As a parent to a child with special needs, one of the best things you can do for yourself and your child is to join a support group. I know your time is valuable, and taking even one hour out of your day can feel overwhelming. But that hour can be an investment that will bring you back many hours of time you’ve spent searching for answers or navigating alone. 

I know some of the reasons that stop you besides time. “Who will be there? What if I don’t feel comfortable? What if my kid has a crisis and I have to leave?” I assure you, this is a group of people who get you. And if you don’t feel comfortable, the great thing is that you can just log out. No one will judge you. 

Here are some reasons to consider for joining a support group:

  1. Schools, Teachers, and IEPs...OH MY.

A support group will likely be people who likely live in the same community and neighborhood.  This is helpful because there are other families who have shared experiences about making decisions for their child’s education.  This includes making decisions about special education classes, requesting additional school support and educational assistants.

  1. What Do You Know About….And other things most people never consider...

Everyone is always looking for a good doctor, dentist, therapy programs, recreational programs, and summer camps.  Where can you get a good haircut for your child?  What about asking each other about what they have heard and experienced about medications and special diets? How do you find a reliable source of childcare, tutoring, transportation?

  1. How Did You Figure Out How to Get That?

Speak with other parents about the strategies and the wording that they used to access certain services, funding, and programs.  While it would be nice if services were available to everyone equally, this is not so in reality.  Are there keywords or ways of requesting services?

  1. Strength in Numbers… Collaboration Counts for Something.

Parents often share that it can be difficult and intimidating to influence changes in programs and services.  However, if families come together and are all voicing concerns and feedback together, this can help to get the attention of decision-makers.  Many of the changes of programs and legislation have come from parent advocates.

  1. Sounding Board and Absorbing Sponge.

Outside of your family unit, other parents in a support group can be a sounding board for you to talk through key decisions or ideas that you want to try with your child.  Other parents may be able to help you give input about what to do.   They can problem-solve with you. You can come away with ideas you never thought of.

  1. Understanding Without a Monologue of Explanation.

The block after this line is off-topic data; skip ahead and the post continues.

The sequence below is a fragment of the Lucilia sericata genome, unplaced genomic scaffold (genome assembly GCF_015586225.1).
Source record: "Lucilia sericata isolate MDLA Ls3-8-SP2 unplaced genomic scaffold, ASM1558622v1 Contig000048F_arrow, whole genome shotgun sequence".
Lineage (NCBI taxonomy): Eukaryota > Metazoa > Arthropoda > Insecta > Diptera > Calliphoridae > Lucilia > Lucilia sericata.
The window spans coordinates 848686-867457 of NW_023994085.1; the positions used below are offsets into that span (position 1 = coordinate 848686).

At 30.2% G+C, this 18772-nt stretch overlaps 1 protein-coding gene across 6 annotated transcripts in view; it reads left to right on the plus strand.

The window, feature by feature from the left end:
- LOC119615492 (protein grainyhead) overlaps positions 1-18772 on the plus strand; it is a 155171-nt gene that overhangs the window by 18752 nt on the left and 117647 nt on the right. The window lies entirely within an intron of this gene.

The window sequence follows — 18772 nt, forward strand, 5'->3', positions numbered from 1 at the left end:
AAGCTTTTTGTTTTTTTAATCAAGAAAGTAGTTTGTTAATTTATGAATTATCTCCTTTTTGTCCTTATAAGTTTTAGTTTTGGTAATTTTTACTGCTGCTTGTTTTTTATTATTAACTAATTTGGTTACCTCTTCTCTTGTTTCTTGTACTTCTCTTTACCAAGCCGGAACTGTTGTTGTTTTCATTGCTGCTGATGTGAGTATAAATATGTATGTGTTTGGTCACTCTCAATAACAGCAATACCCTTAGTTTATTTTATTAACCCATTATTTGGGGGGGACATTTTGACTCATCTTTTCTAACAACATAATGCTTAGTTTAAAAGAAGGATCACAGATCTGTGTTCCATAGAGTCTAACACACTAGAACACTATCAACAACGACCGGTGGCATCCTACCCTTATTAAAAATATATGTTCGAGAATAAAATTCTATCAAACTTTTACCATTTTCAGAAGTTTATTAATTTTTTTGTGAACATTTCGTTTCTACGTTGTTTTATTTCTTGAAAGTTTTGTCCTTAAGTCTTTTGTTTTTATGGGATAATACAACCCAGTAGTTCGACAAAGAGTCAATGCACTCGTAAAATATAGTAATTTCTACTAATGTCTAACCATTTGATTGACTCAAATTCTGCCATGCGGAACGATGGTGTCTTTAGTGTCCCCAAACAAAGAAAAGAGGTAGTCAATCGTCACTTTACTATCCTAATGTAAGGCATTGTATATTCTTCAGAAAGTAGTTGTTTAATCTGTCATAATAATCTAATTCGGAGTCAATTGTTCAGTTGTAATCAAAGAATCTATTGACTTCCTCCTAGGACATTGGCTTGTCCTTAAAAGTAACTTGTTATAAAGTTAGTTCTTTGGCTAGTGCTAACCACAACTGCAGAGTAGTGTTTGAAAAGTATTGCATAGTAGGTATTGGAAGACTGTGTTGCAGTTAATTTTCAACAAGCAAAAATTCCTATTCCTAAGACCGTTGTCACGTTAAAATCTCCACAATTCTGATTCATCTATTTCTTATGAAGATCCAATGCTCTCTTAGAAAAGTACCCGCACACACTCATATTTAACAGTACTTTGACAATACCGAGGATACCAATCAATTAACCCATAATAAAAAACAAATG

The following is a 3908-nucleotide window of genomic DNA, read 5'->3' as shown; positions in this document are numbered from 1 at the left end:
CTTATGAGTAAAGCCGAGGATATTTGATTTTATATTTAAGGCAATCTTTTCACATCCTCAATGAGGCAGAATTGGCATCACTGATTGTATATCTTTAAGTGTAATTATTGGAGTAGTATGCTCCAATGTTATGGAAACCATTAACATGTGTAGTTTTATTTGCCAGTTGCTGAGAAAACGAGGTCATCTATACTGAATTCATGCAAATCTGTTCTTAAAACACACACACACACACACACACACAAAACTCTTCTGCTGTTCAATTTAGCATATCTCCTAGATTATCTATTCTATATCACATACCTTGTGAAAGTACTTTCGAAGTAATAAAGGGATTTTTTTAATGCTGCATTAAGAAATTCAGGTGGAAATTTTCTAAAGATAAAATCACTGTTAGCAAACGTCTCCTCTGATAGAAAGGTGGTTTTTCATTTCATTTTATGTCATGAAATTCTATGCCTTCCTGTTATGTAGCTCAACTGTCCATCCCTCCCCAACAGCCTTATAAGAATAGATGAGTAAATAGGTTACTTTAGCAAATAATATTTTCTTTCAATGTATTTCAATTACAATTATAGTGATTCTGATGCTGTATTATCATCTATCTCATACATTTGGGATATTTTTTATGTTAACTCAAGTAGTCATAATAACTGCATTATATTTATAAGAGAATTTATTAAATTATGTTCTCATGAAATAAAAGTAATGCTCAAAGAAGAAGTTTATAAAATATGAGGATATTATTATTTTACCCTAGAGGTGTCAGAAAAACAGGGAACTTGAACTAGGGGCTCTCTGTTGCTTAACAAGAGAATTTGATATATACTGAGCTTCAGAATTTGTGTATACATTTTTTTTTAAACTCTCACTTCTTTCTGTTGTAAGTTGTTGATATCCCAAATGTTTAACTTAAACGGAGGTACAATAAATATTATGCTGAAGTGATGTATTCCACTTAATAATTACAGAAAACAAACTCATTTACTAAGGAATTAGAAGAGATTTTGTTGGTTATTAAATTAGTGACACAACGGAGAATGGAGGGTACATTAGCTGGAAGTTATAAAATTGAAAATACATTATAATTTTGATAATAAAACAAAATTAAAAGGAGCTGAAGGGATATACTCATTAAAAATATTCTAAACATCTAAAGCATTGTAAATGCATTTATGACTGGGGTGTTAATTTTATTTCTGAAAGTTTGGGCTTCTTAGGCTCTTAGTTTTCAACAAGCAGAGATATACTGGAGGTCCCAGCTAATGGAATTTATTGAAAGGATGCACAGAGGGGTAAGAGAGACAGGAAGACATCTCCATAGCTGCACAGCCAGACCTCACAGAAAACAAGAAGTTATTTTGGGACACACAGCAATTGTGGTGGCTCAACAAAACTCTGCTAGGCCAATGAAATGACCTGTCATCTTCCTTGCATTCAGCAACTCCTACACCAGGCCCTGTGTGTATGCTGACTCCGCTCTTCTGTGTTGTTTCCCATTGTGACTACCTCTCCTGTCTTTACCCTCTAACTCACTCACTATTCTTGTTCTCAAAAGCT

Some parents will share that connecting with other parents of children with special needs is a huge area of support.  Whether your families and friends are supportive or not, sometimes it is nice to connect with people who live in similar circumstances, because they know because they have lived it and you don’t need to explain it.

  1. Let’s Go Play...Let’s Make Friends.

In support groups, there is a possibility that you will meet other families who have children with similar interests.  It can be a lot easier to set up family outings and play dates with another child with similar needs and adults who are comfortable with being around you and your child.  There is less reason to feel self-conscious or worried about how your child will do in a social situation.

  1. Online and Expand Your Universe.

Now more than ever, families are finding support groups online through Facebook, Twitter, chat groups, and blogs (just like this one).  This is one of the fastest ways information gets shared and effective if time, travel, and child care can be a challenge.

  1. OMG, You Like to Watch This is Us Too?

Outside of supporting each other and advocating for your children, you may discover that you have more in common especially on a social level.  Sometimes it’s just nice to make new friends. It’s always wonderful to find out how much alike we are, and all we have to share. 

  1. Your Story is Someone Else’s Road Map.

Whether you realize it or not, the experiences that you have had will be helpful to someone else.  Sharing your story gives hope, insight, tips, and encouragement to others. What you have gotten through could be just the struggle that another parent is facing right now.

Support groups can be rich in information that can be helpful for you while raising a child with special needs.  You can learn from the experiences of parents who have been there before.  There are opportunities for emotional and social support for you and your child. At BPI, we currently have three opportunities to join an online group, but we are always willing to have more. If there is a specific time that you’d like to suggest we add, please let us know. You can find a list of our current meetings in the link above.

Meet Joy!

Joy is originally from the Central Valley of California, where she was raised on a farm and discovered her love for growing things. As the mother of a blended family of 7 adults and the grandmother of 9, she's learned many lessons about supporting the growth of people.

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